Researchers' understanding of group designs, the terminology used to describe them, the identification of threats to validity in research design, and the tools to guard against the threats are pretty much entirely due to the extremely influential works of Cook and Campbell, cited in the "See Also" section of this hack.

A few threats to the validity of causal claims and claims of generalizability are discussed next, along with some ways of eliminating them. There are dozens of threats identified and dealt with in the research design literature, but most of them are either unsolvable or can be solved with the same tools described here:


Outside events could affect results. A solution is to use a control group (a comparison group that does not receive the drug or intervention or whatever), with random assignment of subjects to groups. Another part of the solution is to control both groups' environments as much as possible (e.g., in laboratory-type settings).


Subjects develop naturally during a study, and changes might be due to these natural developments. Random assignment of participants to an experimental group and a control group solves this problem nicely.


There might be systematic bias in assigning subjects to groups. The solution is to assign subjects randomly.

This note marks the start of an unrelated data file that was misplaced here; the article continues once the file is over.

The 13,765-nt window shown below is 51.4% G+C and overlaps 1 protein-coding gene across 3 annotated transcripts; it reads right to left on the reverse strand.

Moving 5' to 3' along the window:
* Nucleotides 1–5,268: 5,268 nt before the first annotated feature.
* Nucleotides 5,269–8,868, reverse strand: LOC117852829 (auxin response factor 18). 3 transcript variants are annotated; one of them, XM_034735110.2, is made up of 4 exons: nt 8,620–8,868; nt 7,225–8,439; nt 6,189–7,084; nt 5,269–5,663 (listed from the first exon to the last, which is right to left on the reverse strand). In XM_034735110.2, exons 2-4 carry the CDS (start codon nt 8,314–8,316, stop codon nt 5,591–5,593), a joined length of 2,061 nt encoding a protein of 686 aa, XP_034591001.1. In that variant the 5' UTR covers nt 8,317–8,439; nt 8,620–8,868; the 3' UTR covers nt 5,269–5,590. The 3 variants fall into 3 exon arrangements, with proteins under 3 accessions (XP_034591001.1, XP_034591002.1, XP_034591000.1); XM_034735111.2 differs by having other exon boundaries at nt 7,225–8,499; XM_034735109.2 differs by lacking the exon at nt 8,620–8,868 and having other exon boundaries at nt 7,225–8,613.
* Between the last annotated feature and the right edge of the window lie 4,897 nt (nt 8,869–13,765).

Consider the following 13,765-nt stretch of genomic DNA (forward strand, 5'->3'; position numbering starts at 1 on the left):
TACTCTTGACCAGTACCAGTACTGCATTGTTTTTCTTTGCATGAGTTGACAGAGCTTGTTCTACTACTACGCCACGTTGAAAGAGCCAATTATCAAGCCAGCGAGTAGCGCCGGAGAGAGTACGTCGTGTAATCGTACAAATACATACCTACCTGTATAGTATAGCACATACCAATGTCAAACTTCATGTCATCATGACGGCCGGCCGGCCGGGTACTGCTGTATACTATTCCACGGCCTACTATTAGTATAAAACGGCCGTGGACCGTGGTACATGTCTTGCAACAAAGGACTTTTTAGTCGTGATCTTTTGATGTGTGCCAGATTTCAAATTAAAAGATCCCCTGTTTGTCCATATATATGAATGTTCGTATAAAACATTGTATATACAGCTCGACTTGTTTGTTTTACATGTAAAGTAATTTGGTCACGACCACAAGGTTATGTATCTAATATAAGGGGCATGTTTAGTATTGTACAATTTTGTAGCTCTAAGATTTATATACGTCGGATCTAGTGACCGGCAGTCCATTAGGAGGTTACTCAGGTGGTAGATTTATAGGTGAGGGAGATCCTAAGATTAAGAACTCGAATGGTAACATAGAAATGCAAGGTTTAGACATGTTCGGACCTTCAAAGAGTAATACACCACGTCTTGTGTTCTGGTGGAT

Just taking a pretest might affect the level of the research variable. Create a comparison group and give both groups the pretest, so any changes will be equal between the groups. And assign subjects to the two groups randomly (are you starting to see a pattern here?).


There might be systematic bias in the measurement. The solution is to use valid, standardized, objectively scored tests.

Hawthorne Effect

Subjects' awareness that they are subjects in a study might affect results. To fight this, you could limit your subjects' awareness of what results you expect, or you could conduct a double-blind study in which subjects (and researchers) don't even know what treatment they are receiving.

The validity of research design and the validity of any claims about cause and effect are similar to claims of validity in measurement [Hack #28]. Such arguments are open and unending, and validity conclusions rest on a reasoned examination of the evidence at hand and consideration for what seems reasonable.

See Also

  • Campbell, D.T. and Stanley, J.C. (1966). Experimental and quasi-experimental designs for research. Chicago: Rand McNally.

  • Cook, T.D. and Campbell, D.T. (1979). Quasi-experimentation: Design and analysis issues for field settings. Boston: Houghton-Mifflin.

  • Shadish, W.R., Cook, T.D., and Campbell, D.T. (2002). Experimental and quasi-experimental designs for generalized causal inference. Boston: Houghton-Mifflin.

Statistics Hacks
Statistics Hacks: Tips & Tools for Measuring the World and Beating the Odds
ISBN: 0596101643
EAN: 2147483647
Year: 2004
Pages: 114
Authors: Bruce Frey